Posts Tagged: blood–brain barrier

Cerebral Vascular Disease and Neurovascular Injury in Ischemic Stroke

Cerebral Vascular Disease and Neurovascular Injury in Ischemic Stroke

Xiaoming Hu, T. Michael De Silva, Jun Chen, Frank M. Faraci

Structural alterations in endothelial cells are critical for blood–brain barrier (BBB) opening early after ischemic stroke. A, The opening of paracellular pathways: cytoskeletal rearrangements and related signaling in endothelial cells. B, The transcellular pathway of BBB leakage. ADF indicates actin-depolymerizing factor; CaM, calmodulin; LIMK, LIM kinase; MLC, myosin light chain; MLCK, MLC kinase; MLCP, MLC phosphatase; MMP, matrix metallopeptidase; ROCK: Rho kinase; TESK1, testicular protein kinase 1; and ZO, zonula occluden. [Powerpoint File]

Cerebral Vascular Disease and Neurovascular Injury in Ischemic Stroke

Cerebral Vascular Disease and Neurovascular Injury in Ischemic Stroke

Xiaoming Hu, T. Michael De Silva, Jun Chen, Frank M. Faraci

Pericytes play multifaceted roles in ischemia and reperfusion. Pericytes display both beneficial and detrimental functions during ischemia and reperfusion phases, and contribute significantly to the blood–brain barrier damage and repair. 1. Pericyte contraction and dilation regulate cerebral blood flow in the ischemic and perilesion areas. 2. Pericyte protects other neurovascular unit (NVU) components through releasing protective/trophic factors such as nerve growth factor (NGF), neurotrophin-3 (NT-3), vascular endothelial growth factor (VEGF), angiopoietin (Ang-1), and glial cell line-derived neurotrophic factor (GDNF). 3. Phagocytotic pericytes help to eliminate dead or injured tissue in the ischemic core, which in turn mitigates local inflammation and reduce secondary tissue damage. 4. Pericyte–endothelial cell interaction promotes angiogenesis after stroke. 5) Pericytes have the potential to serve as an origin of NVU components during tissue repair after ischemic stroke. Illustration credit: Ben Smith. [Powerpoint File]

Inflammatory Disequilibrium in Stroke

Inflammatory Disequilibrium in Stroke

Danica Petrovic-Djergovic*, Sascha N. Goonewardena*, David J. Pinsky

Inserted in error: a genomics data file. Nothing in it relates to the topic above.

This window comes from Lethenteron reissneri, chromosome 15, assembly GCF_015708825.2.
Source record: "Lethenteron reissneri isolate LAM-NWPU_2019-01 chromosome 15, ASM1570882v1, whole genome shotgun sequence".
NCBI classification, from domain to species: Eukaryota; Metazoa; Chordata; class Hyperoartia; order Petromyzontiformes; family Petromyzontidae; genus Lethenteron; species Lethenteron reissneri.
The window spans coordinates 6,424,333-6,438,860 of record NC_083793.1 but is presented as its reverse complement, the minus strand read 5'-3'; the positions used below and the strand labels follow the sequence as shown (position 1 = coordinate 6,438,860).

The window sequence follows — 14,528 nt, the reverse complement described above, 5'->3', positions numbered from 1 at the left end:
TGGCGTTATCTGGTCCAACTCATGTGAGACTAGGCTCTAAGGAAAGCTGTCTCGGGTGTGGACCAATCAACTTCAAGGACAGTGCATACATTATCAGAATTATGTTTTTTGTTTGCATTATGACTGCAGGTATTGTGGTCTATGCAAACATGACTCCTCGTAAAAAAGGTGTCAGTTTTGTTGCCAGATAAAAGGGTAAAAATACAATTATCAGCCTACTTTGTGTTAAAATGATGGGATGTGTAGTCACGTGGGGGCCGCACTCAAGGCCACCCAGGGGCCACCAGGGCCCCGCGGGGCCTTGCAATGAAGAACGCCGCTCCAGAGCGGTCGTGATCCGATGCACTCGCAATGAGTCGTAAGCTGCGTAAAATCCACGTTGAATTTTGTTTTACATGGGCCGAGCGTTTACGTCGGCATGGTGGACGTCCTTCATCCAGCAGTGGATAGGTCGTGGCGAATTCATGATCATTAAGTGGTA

Inflammatory disequilibrium after stroke. After brain ischemia, circulating cells such as neutrophils, monocytes (innate immune cells), T cells (adaptive immune cells) interact with platelets, causing sludging and cessation of cerebral blood flow and tissue hypoxia. Acute ischemia refers to the early phases (minutes to hours) and delayed refers to late phases of the ischemic process (hours to days). Endothelial cell activation promotes immune cell transmigration into the injured brain parenchyma. In acute phase of brain ischemia, infiltrating immune cells (neutrophils, monocytes, dendritic cells, and T cells) and resident brain cells (microglia and astrocytes) are activated and promote tissue injury. Activated monocytes adhere to activated endothelium and after transmigration into the brain tissue transform into the blood-borne macrophages. Macrophages generate reactive oxygen intermediates, secrete proinflammatory cytokines, upregulate costimulatory molecules (CD80 shown here), and create a prothrombotic environment. Similarly, microglia migrates toward the lesion site early on after the insult and secretes proinflammatory mediators that cause additional injury; however, microglia promotes tissue repair and remodeling through debris phagocytosis. Astrocytes can secrete both proinflammatory (CXC-chemokine ligand [CXCL10], monocyte chemoattractant protein-1 [MCP-1]) as well anti-inflammatory (interleukin [IL]-10, transforming growth factor-β [TGF-β]) chemokines/cytokines to promote injury or repair, respectively; IL-23 produced by macrophages/microglia activate γδT-cells, which contributes to tissue injury via secretion of IL-17; Naïve T-cells (CD4/CD8) contribute to brain injury in an antigen unspecific manner, possibly via interferon-γ (INF-γ), reactive oxygen species (ROS), and perforin. Other T cells such as T-regulatory cells (T-regs) induce brain tissue repair via IL-10 secretion, inhibition of the effector T-cells response, neurogenesis, and central nervous system (CNS) tissue antigen tolerization. In the delayed phase after brain ischemia, antigen-presenting cells (APC), that is, macrophages, microglia, astrocytes, and dendritic cells (not depicted in the schematic), present CNS antigens to CD4+ or CD8+ T cells in antigen-specific manner in context of major histocompatibility complex (MHC) class I or II. Purinergic mediators such as ATP and adenosine act as an extracellular danger signals differentially influencing immune responses in stroke. Ectoenzymes, cluster of differentiation 39 (CD39), and cluster of differentiation 73 (CD73) act in tandem to dissipate proinflammatory and generate anti-inflammatory mediators. Brain resident cells and certain immune cells express these ectoenzymes. ICAM indicates intercellular adhesion molecule-1; MMP, matrix metalloproteinases; mo-MФs, monocytes–macrophages; and NET, neutrophil extracellular trap. [Powerpoint File]